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Hoozy Thinky Iz? Wayne White, that’s who. Ok, let me start by saying that Wayne is one of my favorite artists ever. I tried to be cool, but alas, I spent the first quarter of this episode having a fan-girl panic attack, and I’m pretty sure you’ll be able to tell. So, to make it more entertaining for yourself, please feel free to take a shot of tequila every time I say, “WOW!” or “relaxed”… (sigh)… yep, embarrassing – but not the beautiful kind. You can listen to our conversation right up there, under that embarrassingly beautiful painting, or you can subscribe on iTunes.

So, I could have talked to Wayne for five more hours, I had so many questions. I wish I’d asked about his amazingly talented/creative wife, Mimi Pond (pictured below hugging Wayne in a giant LBJ puppet head). I didn’t even get to the part about his work on the Smashing Pumpkins Tonight, Tonight video or Peter Gabriel’s Big Time video… and that’s just the tip of the iceberg. Oh well, just go watch his film, Beauty is Embarrassing (directed by Neil Berkeley) and you’ll get the gist. Oh, and try not to cry. This is one of my most favorite movies of all time, so that’s where I jumped in:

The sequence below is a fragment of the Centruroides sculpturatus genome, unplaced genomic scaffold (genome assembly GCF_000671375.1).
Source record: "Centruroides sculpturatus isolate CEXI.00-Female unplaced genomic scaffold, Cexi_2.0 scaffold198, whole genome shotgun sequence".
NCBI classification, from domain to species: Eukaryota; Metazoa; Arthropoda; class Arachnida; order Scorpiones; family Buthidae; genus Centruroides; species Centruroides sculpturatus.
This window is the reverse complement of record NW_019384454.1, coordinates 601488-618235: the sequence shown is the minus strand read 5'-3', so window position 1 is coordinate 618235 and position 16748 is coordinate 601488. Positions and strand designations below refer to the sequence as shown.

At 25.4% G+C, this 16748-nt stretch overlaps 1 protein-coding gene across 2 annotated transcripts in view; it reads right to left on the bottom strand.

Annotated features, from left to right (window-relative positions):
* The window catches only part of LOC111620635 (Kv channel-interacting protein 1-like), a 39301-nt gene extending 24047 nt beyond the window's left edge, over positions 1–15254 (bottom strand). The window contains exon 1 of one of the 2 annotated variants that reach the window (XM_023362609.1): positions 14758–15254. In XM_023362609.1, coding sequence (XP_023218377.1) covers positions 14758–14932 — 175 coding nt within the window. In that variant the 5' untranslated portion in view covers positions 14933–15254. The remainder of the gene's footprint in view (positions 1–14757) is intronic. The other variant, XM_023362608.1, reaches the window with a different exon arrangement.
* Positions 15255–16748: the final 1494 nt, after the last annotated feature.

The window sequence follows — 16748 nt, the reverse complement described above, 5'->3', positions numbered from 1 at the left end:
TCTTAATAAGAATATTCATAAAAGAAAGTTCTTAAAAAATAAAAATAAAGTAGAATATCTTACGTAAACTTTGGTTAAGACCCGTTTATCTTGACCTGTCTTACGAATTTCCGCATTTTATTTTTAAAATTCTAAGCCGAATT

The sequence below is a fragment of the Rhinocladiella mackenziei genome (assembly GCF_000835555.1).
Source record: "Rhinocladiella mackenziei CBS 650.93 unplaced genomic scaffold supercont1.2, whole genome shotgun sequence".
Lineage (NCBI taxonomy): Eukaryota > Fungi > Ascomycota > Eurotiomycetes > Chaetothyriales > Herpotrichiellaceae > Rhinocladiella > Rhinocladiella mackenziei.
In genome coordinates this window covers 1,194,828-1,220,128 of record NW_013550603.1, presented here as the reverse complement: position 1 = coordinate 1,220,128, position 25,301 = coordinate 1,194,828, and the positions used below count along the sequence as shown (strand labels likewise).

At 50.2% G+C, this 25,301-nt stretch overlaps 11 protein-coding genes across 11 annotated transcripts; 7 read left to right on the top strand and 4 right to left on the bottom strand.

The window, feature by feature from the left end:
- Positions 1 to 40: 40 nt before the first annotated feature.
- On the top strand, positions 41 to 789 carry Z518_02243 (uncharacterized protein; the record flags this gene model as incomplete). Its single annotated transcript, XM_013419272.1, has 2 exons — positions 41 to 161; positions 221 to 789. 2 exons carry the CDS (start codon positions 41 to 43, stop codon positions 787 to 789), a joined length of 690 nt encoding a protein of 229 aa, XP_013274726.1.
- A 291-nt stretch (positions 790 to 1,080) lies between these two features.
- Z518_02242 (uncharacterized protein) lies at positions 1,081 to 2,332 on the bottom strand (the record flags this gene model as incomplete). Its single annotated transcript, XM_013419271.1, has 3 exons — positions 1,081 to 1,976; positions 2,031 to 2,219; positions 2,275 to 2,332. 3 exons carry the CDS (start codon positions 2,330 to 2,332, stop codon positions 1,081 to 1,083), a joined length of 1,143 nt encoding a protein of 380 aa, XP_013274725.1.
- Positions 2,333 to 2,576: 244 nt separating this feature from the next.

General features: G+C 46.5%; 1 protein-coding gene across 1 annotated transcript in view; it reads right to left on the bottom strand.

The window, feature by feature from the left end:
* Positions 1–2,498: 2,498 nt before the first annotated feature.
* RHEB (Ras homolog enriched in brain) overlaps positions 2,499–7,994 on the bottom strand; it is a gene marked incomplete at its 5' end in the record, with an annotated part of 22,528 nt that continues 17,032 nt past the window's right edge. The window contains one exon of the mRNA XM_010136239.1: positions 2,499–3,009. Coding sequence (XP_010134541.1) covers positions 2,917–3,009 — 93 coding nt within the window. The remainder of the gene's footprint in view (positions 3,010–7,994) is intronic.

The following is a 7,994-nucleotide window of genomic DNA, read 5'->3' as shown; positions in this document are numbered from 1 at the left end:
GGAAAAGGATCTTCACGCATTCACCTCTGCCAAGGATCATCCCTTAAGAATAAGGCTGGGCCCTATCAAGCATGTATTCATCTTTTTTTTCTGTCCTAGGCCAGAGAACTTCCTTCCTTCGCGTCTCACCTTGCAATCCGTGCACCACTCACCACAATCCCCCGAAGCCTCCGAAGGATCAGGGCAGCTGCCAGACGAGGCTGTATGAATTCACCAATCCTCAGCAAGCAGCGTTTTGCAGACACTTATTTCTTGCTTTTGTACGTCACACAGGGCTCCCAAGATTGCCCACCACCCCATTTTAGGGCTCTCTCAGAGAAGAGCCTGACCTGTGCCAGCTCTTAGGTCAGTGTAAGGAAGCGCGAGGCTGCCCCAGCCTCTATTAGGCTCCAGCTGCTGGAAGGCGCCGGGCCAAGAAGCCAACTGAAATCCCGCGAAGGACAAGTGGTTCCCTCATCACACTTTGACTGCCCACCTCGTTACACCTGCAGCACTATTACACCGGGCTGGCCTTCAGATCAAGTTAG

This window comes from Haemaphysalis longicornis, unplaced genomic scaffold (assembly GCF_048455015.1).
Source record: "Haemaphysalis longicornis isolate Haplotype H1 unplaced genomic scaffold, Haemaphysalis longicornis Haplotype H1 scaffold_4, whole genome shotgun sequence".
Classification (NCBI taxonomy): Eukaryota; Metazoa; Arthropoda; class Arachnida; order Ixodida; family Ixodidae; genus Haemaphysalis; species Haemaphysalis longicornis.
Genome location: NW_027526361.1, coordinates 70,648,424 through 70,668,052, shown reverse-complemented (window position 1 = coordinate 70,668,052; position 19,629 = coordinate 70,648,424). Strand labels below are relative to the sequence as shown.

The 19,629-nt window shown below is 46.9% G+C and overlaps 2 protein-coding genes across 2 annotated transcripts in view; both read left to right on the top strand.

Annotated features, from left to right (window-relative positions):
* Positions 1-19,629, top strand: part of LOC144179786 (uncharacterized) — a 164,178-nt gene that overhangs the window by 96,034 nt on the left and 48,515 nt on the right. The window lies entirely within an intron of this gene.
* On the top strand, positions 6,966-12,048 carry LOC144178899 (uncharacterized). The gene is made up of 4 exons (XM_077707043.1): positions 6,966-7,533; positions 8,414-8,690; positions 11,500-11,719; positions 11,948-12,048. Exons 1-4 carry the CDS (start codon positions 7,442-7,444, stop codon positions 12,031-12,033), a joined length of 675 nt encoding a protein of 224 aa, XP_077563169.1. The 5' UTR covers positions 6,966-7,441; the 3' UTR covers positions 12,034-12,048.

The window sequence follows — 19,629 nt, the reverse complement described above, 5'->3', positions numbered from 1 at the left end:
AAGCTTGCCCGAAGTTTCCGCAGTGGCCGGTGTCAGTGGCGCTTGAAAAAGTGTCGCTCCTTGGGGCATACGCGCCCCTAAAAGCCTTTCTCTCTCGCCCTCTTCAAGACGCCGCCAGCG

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It really is such a great documentary. Yes, it covers his work and his life, but it also hits all sorts of nerves about getting burnt out, self-doubt (hoozy thinky iz), and finding your way to a place where you’re just creating work that makes you happy. Yep, I cried at least three or four times as I thought, “Yes! Me too!” … and don’t even get me started on Mrs. Stoddard, or when Wayne’s dad starts crying. Yeah, you’re going to need a tissue.

Ok, now for all of you kids from the 1980s, you’ll remember this from Saturday morning TV … Pee-wee’s Playhouse! Wayne was part of the team from the beginning – designing sets, puppets, and he even did a bunch of the voices (Dirty Dog, Randy, one of the flowers, etc etc). Hello, childhood flashback: